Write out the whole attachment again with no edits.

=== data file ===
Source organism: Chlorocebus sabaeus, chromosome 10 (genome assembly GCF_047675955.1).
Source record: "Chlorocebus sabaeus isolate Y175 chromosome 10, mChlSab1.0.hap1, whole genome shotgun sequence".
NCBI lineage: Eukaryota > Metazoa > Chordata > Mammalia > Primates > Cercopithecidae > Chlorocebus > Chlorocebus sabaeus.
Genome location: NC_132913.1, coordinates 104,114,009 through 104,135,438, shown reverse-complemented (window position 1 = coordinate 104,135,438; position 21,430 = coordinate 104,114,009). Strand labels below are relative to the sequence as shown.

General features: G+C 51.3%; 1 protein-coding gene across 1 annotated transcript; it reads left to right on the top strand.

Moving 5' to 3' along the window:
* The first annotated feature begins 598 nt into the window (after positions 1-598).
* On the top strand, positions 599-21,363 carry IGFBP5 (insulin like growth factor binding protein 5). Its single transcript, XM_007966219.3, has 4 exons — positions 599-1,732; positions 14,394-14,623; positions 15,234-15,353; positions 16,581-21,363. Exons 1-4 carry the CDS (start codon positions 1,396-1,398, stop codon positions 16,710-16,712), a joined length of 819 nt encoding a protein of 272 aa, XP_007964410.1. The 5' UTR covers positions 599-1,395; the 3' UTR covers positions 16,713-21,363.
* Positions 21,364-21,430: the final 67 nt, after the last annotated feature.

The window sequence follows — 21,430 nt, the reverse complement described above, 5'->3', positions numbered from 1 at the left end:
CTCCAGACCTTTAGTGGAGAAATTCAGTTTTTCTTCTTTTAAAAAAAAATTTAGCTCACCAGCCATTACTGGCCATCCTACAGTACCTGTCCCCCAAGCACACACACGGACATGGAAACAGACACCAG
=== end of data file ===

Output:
Source organism: Chlorocebus sabaeus, chromosome 10 (genome assembly GCF_047675955.1).
Source record: "Chlorocebus sabaeus isolate Y175 chromosome 10, mChlSab1.0.hap1, whole genome shotgun sequence".
NCBI lineage: Eukaryota > Metazoa > Chordata > Mammalia > Primates > Cercopithecidae > Chlorocebus > Chlorocebus sabaeus.
Genome location: NC_132913.1, coordinates 104,114,009 through 104,135,438, shown reverse-complemented (window position 1 = coordinate 104,135,438; position 21,430 = coordinate 104,114,009). Strand labels below are relative to the sequence as shown.

General features: G+C 51.3%; 1 protein-coding gene across 1 annotated transcript; it reads left to right on the top strand.

Moving 5' to 3' along the window:
* The first annotated feature begins 598 nt into the window (after positions 1-598).
* On the top strand, positions 599-21,363 carry IGFBP5 (insulin like growth factor binding protein 5). Its single transcript, XM_007966219.3, has 4 exons — positions 599-1,732; positions 14,394-14,623; positions 15,234-15,353; positions 16,581-21,363. Exons 1-4 carry the CDS (start codon positions 1,396-1,398, stop codon positions 16,710-16,712), a joined length of 819 nt encoding a protein of 272 aa, XP_007964410.1. The 5' UTR covers positions 599-1,395; the 3' UTR covers positions 16,713-21,363.
* Positions 21,364-21,430: the final 67 nt, after the last annotated feature.

The window sequence follows — 21,430 nt, the reverse complement described above, 5'->3', positions numbered from 1 at the left end:
CTCCAGACCTTTAGTGGAGAAATTCAGTTTTTCTTCTTTTAAAAAAAAATTTAGCTCACCAGCCATTACTGGCCATCCTACAGTACCTGTCCCCCAAGCACACACACGGACATGGAAACAGACACCAG